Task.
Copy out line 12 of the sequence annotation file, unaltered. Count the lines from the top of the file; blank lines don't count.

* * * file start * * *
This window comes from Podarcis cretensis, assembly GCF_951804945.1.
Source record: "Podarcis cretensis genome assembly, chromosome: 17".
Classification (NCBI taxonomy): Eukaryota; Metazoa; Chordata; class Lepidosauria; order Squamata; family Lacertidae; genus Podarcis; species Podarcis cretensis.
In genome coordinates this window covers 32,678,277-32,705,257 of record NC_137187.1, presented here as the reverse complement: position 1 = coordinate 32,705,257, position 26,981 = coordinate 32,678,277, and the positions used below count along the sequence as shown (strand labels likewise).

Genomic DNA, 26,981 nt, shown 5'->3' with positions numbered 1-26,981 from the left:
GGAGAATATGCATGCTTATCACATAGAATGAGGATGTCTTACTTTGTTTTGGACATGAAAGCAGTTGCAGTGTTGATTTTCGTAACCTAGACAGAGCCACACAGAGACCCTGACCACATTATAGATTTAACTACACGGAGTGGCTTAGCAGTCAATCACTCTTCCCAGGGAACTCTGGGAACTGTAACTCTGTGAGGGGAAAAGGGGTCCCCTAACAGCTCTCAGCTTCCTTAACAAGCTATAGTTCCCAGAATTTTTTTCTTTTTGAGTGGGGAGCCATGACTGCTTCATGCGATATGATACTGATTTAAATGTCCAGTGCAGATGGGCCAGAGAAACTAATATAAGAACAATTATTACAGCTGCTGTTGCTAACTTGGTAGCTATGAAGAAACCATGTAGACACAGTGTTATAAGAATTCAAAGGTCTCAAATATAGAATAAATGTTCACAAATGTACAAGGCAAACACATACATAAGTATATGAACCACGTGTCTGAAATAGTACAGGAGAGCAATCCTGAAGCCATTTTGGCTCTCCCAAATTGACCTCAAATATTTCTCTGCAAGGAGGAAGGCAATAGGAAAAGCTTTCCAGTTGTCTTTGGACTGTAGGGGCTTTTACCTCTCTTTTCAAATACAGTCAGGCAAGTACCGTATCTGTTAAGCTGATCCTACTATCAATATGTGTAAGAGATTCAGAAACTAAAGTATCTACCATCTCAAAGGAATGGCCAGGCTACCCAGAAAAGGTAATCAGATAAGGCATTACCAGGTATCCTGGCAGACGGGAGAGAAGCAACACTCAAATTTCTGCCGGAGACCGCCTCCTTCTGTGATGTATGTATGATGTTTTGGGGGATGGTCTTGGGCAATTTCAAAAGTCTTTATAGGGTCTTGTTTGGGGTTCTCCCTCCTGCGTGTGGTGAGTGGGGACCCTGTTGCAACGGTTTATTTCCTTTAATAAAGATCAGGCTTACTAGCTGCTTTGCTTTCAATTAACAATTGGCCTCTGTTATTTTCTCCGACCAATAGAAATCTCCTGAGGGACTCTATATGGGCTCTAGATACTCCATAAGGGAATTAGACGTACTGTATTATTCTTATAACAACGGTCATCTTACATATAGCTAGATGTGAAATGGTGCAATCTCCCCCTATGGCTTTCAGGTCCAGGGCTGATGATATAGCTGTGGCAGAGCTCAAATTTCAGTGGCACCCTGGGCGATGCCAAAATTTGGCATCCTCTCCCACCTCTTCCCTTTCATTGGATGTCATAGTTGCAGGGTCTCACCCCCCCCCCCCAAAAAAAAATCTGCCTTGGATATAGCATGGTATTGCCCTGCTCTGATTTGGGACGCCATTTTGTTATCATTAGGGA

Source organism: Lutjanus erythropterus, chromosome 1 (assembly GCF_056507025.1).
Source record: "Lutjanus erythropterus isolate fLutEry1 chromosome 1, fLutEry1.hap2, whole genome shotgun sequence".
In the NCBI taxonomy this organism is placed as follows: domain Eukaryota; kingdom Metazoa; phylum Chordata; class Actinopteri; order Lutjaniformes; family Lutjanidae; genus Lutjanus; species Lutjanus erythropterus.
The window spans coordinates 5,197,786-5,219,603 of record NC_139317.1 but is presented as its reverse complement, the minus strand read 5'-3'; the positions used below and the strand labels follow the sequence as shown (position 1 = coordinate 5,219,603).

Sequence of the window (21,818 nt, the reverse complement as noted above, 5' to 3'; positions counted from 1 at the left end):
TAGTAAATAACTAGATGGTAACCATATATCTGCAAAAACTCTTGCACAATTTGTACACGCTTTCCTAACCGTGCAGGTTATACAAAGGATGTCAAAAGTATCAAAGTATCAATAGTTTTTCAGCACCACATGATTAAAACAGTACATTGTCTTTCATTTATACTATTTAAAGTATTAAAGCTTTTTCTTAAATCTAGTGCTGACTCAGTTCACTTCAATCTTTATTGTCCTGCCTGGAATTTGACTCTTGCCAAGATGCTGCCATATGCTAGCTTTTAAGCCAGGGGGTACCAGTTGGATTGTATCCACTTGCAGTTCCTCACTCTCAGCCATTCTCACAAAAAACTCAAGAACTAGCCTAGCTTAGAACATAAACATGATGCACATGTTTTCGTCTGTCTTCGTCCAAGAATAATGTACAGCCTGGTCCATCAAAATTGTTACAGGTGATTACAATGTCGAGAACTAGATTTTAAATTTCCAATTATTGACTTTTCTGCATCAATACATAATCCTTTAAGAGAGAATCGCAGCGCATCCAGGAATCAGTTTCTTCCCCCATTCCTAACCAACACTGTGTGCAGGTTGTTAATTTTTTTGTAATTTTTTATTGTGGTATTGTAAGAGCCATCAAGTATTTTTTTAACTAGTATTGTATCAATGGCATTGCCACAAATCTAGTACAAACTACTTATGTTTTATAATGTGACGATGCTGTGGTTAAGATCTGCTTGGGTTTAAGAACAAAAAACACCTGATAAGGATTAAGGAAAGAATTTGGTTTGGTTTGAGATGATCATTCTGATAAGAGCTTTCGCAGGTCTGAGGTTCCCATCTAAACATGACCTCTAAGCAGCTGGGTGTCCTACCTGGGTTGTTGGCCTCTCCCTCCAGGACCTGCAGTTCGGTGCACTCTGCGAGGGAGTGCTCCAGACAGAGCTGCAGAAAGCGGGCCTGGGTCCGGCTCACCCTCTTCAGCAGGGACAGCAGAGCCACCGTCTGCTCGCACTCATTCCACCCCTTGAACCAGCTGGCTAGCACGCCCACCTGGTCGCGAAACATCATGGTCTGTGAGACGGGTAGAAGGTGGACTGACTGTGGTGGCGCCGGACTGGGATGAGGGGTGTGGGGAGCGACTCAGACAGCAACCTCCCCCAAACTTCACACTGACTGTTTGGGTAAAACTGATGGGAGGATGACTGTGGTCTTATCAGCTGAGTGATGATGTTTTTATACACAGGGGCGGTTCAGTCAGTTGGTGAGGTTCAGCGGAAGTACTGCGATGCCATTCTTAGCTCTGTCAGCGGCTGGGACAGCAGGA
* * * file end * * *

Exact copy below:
TAGTAAATAACTAGATGGTAACCATATATCTGCAAAAACTCTTGCACAATTTGTACACGCTTTCCTAACCGTGCAGGTTATACAAAGGATGTCAAAAGTATCAAAGTATCAATAGTTTTTCAGCACCACATGATTAAAACAGTACATTGTCTTTCATTTATACTATTTAAAGTATTAAAGCTTTTTCTTAAATCTAGTGCTGACTCAGTTCACTTCAATCTTTATTGTCCTGCCTGGAATTTGACTCTTGCCAAGATGCTGCCATATGCTAGCTTTTAAGCCAGGGGGTACCAGTTGGATTGTATCCACTTGCAGTTCCTCACTCTCAGCCATTCTCACAAAAAACTCAAGAACTAGCCTAGCTTAGAACATAAACATGATGCACATGTTTTCGTCTGTCTTCGTCCAAGAATAATGTACAGCCTGGTCCATCAAAATTGTTACAGGTGATTACAATGTCGAGAACTAGATTTTAAATTTCCAATTATTGACTTTTCTGCATCAATACATAATCCTTTAAGAGAGAATCGCAGCGCATCCAGGAATCAGTTTCTTCCCCCATTCCTAACCAACACTGTGTGCAGGTTGTTAATTTTTTTGTAATTTTTTATTGTGGTATTGTAAGAGCCATCAAGTATTTTTTTAACTAGTATTGTATCAATGGCATTGCCACAAATCTAGTACAAACTACTTATGTTTTATAATGTGACGATGCTGTGGTTAAGATCTGCTTGGGTTTAAGAACAAAAAACACCTGATAAGGATTAAGGAAAGAATTTGGTTTGGTTTGAGATGATCATTCTGATAAGAGCTTTCGCAGGTCTGAGGTTCCCATCTAAACATGACCTCTAAGCAGCTGGGTGTCCTACCTGGGTTGTTGGCCTCTCCCTCCAGGACCTGCAGTTCGGTGCACTCTGCGAGGGAGTGCTCCAGACAGAGCTGCAGAAAGCGGGCCTGGGTCCGGCTCACCCTCTTCAGCAGGGACAGCAGAGCCACCGTCTGCTCGCACTCATTCCACCCCTTGAACCAGCTGGCTAGCACGCCCACCTGGTCGCGAAACATCATGGTCTGTGAGACGGGTAGAAGGTGGACTGACTGTGGTGGCGCCGGACTGGGATGAGGGGTGTGGGGAGCGACTCAGACAGCAACCTCCCCCAAACTTCACACTGACTGTTTGGGTAAAACTGATGGGAGGATGACTGTGGTCTTATCAGCTGAGTGATGATGTTTTTATACACAGGGGCGGTTCAGTCAGTTGGTGAGGTTCAGCGGAAGTACTGCGATGCCATTCTTAGCTCTGTCAGCGGCTGGGACAGCAGGA